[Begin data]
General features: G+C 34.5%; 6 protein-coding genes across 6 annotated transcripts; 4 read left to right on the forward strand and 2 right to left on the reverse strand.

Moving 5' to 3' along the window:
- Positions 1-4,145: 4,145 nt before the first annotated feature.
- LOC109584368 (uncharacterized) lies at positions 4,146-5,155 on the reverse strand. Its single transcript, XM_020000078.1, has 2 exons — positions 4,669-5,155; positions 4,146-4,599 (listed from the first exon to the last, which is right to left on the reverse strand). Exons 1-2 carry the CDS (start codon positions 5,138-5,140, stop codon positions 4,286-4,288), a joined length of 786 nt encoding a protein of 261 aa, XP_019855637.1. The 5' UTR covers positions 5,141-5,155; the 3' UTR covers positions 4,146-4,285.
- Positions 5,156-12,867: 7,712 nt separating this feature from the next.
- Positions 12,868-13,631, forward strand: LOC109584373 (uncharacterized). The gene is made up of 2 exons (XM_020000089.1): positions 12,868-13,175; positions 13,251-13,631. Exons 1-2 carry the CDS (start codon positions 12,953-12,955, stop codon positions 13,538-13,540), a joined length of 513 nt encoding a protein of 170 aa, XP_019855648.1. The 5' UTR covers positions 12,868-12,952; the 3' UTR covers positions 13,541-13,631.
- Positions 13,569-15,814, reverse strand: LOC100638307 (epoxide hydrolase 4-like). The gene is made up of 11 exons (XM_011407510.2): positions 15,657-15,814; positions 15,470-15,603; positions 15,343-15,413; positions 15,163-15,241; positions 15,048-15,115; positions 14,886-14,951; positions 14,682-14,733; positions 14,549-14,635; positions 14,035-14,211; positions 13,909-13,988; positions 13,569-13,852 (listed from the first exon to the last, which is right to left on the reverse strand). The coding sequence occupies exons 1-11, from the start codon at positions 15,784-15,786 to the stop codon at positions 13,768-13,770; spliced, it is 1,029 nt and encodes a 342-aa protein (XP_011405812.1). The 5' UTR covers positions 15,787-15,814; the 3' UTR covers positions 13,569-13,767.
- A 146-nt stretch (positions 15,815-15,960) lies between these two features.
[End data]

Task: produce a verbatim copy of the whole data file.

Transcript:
General features: G+C 34.5%; 6 protein-coding genes across 6 annotated transcripts; 4 read left to right on the forward strand and 2 right to left on the reverse strand.

Moving 5' to 3' along the window:
- Positions 1-4,145: 4,145 nt before the first annotated feature.
- LOC109584368 (uncharacterized) lies at positions 4,146-5,155 on the reverse strand. Its single transcript, XM_020000078.1, has 2 exons — positions 4,669-5,155; positions 4,146-4,599 (listed from the first exon to the last, which is right to left on the reverse strand). Exons 1-2 carry the CDS (start codon positions 5,138-5,140, stop codon positions 4,286-4,288), a joined length of 786 nt encoding a protein of 261 aa, XP_019855637.1. The 5' UTR covers positions 5,141-5,155; the 3' UTR covers positions 4,146-4,285.
- Positions 5,156-12,867: 7,712 nt separating this feature from the next.
- Positions 12,868-13,631, forward strand: LOC109584373 (uncharacterized). The gene is made up of 2 exons (XM_020000089.1): positions 12,868-13,175; positions 13,251-13,631. Exons 1-2 carry the CDS (start codon positions 12,953-12,955, stop codon positions 13,538-13,540), a joined length of 513 nt encoding a protein of 170 aa, XP_019855648.1. The 5' UTR covers positions 12,868-12,952; the 3' UTR covers positions 13,541-13,631.
- Positions 13,569-15,814, reverse strand: LOC100638307 (epoxide hydrolase 4-like). The gene is made up of 11 exons (XM_011407510.2): positions 15,657-15,814; positions 15,470-15,603; positions 15,343-15,413; positions 15,163-15,241; positions 15,048-15,115; positions 14,886-14,951; positions 14,682-14,733; positions 14,549-14,635; positions 14,035-14,211; positions 13,909-13,988; positions 13,569-13,852 (listed from the first exon to the last, which is right to left on the reverse strand). The coding sequence occupies exons 1-11, from the start codon at positions 15,784-15,786 to the stop codon at positions 13,768-13,770; spliced, it is 1,029 nt and encodes a 342-aa protein (XP_011405812.1). The 5' UTR covers positions 15,787-15,814; the 3' UTR covers positions 13,569-13,767.
- A 146-nt stretch (positions 15,815-15,960) lies between these two features.